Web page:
It took a little longer for me to come around to accepting some of the things in the Catholic Church that were new or unfamiliar to me. I resisted at first because I wasn’t sure. I was old enough where I felt like I had to look into it on my own and really decide what I believed. I had lots of arguments and discussions with my parents about how the Eucharist could really be the True Presence of our Lord. We had always been taught things like Jesus had brothers growing up, but the more discussions I had and the more we read some of the stuff in the early church fathers, the more I came to realize that that was the truth. So eventually we were confirmed around Easter 2015 in the Catholic Church. I’ve been Catholic ever since.
I grew up with three biological siblings and then my family over the years has adopted seven more siblings from China. I am the third oldest biologically. When I was 14, my family adopted another boy who’s a few months older than me, so that puts me fourth, technically. My two older brothers were in college when we converted. They had moved out of the house at that time and they did not convert to Catholicism, although one is now in the process of RCIA.
Were there any hurdles that were particularly difficult?
Haydn: The main one that stands out was the Eucharist. I didn’t get how that could physically be the body and blood of Jesus Christ. There are certain things that I said like, “It’s possible to get food poisoning from them, if they carry some disease or bacteria. So if it really was the Body of Christ, how could the Body of Christ give you a bacterial infection?” I said, “If it really was, how come it doesn’t look different?”
An analogy that was very convincing to me, was the story of the burning bush, where God showed Himself to Moses. I believe that, in that story, that was God fully present in the form of that burning bush. If you took a branch off and looked at it under a microscope, it wouldn’t look any different. There weren’t any secret God particles in there, but he was still fully present through that form.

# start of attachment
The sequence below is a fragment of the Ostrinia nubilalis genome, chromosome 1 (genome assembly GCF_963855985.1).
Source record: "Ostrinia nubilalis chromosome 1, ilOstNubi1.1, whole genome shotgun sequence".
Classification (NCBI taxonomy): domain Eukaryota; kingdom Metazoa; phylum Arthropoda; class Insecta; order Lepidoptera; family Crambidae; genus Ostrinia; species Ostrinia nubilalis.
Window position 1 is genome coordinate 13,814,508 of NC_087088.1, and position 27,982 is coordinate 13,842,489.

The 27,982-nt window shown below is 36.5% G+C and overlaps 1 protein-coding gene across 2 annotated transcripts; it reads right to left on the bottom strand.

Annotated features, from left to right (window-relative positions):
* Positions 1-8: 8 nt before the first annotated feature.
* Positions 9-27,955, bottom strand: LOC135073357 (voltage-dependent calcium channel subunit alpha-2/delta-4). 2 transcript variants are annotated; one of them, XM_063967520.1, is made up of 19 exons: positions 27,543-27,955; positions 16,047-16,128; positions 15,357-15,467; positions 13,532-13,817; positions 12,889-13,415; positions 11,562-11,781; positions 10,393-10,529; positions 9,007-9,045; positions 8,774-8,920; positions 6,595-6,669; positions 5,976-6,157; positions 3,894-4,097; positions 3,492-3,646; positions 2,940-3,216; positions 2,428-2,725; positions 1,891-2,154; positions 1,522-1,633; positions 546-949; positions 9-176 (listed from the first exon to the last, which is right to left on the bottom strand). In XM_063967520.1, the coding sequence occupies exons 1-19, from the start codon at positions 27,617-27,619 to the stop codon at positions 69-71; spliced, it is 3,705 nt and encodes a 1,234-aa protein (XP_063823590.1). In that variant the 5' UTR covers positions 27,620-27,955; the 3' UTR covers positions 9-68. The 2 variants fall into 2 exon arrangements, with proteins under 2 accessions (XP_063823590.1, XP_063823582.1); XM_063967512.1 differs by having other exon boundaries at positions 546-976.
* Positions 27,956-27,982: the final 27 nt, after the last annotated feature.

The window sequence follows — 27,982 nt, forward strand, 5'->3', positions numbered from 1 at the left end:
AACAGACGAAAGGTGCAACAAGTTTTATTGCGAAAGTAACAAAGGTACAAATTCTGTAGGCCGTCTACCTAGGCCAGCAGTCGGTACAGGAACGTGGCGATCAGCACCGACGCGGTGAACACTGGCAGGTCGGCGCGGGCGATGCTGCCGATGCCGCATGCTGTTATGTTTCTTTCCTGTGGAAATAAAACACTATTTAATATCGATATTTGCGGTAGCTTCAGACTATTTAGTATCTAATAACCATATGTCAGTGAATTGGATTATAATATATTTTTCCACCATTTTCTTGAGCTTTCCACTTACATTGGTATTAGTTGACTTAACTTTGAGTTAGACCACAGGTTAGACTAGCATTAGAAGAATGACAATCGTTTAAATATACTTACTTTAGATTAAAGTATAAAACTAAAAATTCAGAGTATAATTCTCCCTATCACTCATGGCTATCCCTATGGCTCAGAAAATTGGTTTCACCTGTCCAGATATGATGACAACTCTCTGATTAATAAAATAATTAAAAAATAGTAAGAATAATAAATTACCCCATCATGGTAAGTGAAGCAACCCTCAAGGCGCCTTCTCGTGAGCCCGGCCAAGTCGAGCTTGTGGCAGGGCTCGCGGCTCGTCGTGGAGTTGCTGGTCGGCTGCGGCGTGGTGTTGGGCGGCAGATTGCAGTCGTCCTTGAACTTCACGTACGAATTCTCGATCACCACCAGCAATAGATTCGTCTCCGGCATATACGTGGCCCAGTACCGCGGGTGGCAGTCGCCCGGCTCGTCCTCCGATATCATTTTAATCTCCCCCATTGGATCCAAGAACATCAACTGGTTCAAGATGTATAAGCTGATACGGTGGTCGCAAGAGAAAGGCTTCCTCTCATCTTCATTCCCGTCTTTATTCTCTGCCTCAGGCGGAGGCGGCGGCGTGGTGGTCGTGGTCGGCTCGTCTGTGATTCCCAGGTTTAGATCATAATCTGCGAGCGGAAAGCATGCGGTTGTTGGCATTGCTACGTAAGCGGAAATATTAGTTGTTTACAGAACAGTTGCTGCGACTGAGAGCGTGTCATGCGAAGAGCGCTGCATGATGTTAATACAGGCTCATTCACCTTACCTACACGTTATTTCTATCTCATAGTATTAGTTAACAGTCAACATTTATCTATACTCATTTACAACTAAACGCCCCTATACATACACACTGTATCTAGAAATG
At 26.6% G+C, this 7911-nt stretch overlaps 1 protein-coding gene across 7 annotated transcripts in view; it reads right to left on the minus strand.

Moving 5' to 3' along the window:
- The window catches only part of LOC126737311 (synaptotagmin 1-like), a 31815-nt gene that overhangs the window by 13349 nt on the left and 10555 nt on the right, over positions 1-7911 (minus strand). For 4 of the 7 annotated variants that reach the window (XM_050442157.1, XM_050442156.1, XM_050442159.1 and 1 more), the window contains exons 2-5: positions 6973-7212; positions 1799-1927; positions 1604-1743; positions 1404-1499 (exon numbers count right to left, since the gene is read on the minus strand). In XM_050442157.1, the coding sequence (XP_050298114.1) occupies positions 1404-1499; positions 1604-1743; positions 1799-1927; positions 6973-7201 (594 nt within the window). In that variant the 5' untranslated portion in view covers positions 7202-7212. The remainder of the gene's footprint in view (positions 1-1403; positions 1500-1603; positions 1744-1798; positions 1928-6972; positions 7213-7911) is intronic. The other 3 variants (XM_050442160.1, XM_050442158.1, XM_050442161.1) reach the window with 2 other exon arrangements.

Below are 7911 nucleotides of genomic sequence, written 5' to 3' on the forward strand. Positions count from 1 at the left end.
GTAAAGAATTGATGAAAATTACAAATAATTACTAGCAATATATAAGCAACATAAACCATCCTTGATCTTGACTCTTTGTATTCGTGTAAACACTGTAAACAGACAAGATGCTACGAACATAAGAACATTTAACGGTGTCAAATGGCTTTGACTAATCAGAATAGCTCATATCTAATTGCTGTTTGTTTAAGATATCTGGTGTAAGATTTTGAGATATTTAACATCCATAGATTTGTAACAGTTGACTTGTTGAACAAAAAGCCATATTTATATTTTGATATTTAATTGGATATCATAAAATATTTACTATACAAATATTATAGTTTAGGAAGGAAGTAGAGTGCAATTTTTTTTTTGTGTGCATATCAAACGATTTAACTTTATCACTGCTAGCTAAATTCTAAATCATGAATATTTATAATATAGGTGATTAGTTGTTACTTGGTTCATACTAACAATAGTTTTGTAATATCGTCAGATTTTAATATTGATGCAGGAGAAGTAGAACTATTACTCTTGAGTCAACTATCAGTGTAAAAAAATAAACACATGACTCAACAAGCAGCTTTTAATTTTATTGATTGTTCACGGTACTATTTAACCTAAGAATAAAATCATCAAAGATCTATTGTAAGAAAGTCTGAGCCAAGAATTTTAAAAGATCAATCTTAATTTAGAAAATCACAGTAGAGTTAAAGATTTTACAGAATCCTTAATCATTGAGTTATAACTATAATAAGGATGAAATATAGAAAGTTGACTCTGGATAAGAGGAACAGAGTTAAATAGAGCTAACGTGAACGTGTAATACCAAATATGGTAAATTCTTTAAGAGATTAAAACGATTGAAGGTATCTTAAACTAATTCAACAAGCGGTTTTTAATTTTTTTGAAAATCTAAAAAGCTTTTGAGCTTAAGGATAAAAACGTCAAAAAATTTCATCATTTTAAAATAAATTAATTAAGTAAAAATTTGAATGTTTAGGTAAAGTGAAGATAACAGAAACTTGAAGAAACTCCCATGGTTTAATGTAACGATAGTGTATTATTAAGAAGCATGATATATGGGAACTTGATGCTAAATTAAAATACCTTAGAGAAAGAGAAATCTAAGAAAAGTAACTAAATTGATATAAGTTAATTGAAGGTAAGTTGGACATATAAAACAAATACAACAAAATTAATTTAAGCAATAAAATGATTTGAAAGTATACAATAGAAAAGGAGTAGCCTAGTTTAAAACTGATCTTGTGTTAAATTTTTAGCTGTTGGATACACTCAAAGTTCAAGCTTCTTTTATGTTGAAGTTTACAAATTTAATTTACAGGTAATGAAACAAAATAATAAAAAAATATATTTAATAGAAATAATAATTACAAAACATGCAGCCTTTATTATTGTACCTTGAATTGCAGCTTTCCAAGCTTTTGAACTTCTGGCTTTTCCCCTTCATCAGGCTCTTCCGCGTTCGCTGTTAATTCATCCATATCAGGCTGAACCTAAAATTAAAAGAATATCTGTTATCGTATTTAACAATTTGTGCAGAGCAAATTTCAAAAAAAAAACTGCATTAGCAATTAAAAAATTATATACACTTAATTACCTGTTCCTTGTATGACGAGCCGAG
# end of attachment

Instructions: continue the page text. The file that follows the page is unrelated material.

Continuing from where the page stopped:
Did you have any bad or off-putting experiences with Catholics?
Haydn: My cousins were Catholic, so I remember picking them up from the Christmas Eve Mass one time. That was one of the first times I remember ever being exposed to Catholicism on that level and I was really curious. We showed up and hovered around the back of the church right around Communion. I remember thinking it was a little strange. I didn’t have a strong aversion to Catholicism, unlike a lot of my Protestant friends who said, “Oh, Catholics are going to hell, et cetera.” I didn’t think that was the case. The form of the Mass was not as foreign to me as it was to a lot of my Protestant friends, because it was something that my family had been interested in for a while. In fact, the church plant followed a very similar structure to the Mass in terms of kneeling, reciting the Creed, the Alleluia, the Gloria, et cetera.
Did you experience culture shock after entering the Church?
Haydn: Certainly. Growing up Protestant, now married to someone that was a cradle Catholic, we had very different upbringings when it came to, for example, what sort of books you give to your kids. We had plenty of books about Jesus and the apostles and missionaries and Martin Luther, but we didn’t have any books about saints. The whole doctrine of the saints was a very foreign idea to me. I didn’t really understand how patron saints worked. I didn’t understand how, if you lost your car keys, certain saints were the ones you petitioned as opposed to others. But that’s something that I’ve come to understand more of, especially going to a Catholic university where those things were talked about almost constantly.